Clinton stumps in Denver, Commerce City

Colorado rallies led by Obama, Paul Ryan expected Thursday

Former President Bill Clinton stumped for President Barack Obama on Tuesday in Commerce City. Obama canceled a Colorado rally because of Superstorm Sandy. Enlarge photo

Joe Hanel/Durango Herald

Former President Bill Clinton stumped for President Barack Obama on Tuesday in Commerce City. Obama canceled a Colorado rally because of Superstorm Sandy.

COMMERCE CITY – Although Superstorm Sandy blew away scheduled appearances by President Barack Obama and Republican vice-presidential candidate Paul Ryan on Tuesday, campaigning didn’t stop in Colorado.

Former President Bill Clinton arrived to take Obama’s place at rallies in Commerce City and Denver, delivering an encore version of the speech that highlighted the Democratic National Convention.

Clinton defended Obama’s record and launched into an attack on Republican Mitt Romney.

Because of Obama’s moves to allow the government to bypass banks and make student loans directly from the government to students, loans will be cheaper, and the government will save money, Clinton said.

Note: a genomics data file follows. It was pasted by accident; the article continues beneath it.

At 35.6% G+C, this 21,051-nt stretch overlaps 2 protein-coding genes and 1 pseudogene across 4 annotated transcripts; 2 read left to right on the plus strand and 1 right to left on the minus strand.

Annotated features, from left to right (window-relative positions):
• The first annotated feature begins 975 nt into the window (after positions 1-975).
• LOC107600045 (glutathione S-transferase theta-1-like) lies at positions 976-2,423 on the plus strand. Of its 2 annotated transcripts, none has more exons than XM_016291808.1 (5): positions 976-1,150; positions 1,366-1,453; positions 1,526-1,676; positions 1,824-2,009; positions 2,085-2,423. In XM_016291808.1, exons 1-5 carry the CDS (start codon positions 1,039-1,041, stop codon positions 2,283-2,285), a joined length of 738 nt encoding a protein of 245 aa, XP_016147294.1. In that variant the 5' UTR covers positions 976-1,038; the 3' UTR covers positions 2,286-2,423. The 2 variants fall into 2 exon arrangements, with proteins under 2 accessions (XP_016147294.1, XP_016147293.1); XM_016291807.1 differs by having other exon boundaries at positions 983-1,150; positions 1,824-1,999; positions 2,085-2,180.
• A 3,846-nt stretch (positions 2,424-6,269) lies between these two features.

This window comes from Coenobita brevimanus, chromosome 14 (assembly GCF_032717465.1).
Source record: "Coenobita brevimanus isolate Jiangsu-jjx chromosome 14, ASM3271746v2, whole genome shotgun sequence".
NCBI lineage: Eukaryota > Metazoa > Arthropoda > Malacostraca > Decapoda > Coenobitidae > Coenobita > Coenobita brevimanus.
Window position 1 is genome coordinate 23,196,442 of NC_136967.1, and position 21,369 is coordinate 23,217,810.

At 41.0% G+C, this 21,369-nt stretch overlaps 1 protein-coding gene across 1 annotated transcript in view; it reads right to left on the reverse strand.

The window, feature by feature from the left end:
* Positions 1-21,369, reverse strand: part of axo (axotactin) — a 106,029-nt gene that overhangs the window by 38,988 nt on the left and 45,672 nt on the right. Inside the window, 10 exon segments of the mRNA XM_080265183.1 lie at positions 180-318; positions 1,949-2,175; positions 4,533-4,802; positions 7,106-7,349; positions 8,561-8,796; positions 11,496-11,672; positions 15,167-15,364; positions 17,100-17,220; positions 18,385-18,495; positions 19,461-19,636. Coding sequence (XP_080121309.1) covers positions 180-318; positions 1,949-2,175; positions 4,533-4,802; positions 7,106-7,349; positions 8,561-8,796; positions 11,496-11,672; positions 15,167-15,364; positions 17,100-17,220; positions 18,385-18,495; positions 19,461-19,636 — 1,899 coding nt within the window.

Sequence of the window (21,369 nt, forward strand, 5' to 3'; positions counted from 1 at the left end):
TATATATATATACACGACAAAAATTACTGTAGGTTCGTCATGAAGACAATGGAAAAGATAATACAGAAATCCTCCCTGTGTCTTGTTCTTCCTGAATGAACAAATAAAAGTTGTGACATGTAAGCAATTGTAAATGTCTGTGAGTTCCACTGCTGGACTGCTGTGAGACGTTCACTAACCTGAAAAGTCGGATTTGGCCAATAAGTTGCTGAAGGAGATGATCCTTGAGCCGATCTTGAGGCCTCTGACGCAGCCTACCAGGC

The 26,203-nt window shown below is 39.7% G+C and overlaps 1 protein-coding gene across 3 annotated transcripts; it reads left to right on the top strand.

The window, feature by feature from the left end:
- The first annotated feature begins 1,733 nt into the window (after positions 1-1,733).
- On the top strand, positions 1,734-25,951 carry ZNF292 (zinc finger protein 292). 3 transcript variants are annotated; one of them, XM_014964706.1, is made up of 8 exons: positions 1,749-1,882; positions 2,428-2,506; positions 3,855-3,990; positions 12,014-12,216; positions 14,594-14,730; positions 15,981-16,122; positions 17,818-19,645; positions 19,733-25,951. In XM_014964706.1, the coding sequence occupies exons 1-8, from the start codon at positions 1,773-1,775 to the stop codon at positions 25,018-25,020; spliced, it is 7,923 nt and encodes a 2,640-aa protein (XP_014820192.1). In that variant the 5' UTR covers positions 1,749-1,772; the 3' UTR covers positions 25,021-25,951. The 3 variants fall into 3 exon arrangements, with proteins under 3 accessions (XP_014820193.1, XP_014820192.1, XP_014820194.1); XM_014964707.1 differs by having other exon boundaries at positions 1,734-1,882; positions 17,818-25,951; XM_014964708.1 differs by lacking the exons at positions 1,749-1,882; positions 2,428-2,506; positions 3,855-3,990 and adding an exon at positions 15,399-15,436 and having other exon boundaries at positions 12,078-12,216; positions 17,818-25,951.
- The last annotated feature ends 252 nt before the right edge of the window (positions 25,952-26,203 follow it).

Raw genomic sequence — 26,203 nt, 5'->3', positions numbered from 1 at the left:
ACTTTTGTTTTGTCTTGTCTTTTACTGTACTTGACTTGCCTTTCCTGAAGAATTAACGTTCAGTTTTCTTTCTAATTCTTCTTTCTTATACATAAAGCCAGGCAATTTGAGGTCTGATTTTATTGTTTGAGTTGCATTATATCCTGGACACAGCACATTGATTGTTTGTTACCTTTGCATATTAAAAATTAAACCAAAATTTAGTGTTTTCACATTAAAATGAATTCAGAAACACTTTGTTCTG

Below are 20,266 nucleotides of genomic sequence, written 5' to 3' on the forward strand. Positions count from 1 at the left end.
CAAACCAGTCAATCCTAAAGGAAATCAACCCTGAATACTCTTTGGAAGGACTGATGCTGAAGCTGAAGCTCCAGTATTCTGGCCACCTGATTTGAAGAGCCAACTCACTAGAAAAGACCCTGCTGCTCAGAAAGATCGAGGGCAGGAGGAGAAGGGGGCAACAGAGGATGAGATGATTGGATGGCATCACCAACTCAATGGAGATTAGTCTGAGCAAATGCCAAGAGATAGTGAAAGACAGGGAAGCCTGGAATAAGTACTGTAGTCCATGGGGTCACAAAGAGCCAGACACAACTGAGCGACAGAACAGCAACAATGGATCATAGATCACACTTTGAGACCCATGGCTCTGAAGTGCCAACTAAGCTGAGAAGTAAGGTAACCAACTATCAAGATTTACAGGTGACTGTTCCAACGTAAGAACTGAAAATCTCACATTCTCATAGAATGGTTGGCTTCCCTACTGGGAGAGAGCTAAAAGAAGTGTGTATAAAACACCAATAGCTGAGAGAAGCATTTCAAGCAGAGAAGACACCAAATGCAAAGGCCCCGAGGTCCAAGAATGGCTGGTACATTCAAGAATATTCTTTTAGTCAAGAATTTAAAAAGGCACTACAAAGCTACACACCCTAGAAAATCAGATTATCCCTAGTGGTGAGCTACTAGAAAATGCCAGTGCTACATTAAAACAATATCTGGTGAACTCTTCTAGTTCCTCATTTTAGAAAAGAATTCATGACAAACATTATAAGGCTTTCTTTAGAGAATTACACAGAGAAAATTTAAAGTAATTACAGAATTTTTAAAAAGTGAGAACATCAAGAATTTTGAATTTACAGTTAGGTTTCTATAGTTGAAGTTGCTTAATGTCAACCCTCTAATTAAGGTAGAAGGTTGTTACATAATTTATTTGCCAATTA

“I’m amazed people don’t know this. It’s the most important, unknown change the president has made,” Clinton said.

Romney would repeal the idea, leading to more college dropouts, Clinton said.

The former president took aim at policies that Romney has put at the center of his campaign – the repeal of Obama’s health-care law, debt reduction and job creation – and said Obama has the better plan in every instance.

“If you want to do something about the debt, instead of smoke and mirrors, and if you favor arithmetic over illusion, you better re-elect President Barack Obama,” Clinton said.

A Republican spokeswoman said Coloradans know “they can’t afford four more years like the last four years.”

“With one week to go until Election Day, Bill Clinton’s visit to the Denver area is illustrative of a very worried Obama campaign,” said Ellie Wallace, spokeswoman for the Republican National Committee. Clinton also took issue with Romney’s pledge to create 12 million jobs, saying that’s exactly what economists predict under Obama’s current policies.

“We want him to be at the helm when those 12 million jobs arrive,” he said.

Obama and Ryan are scheduled to campaign Thursday on the Front Range.

jhanel@durangoherald.com

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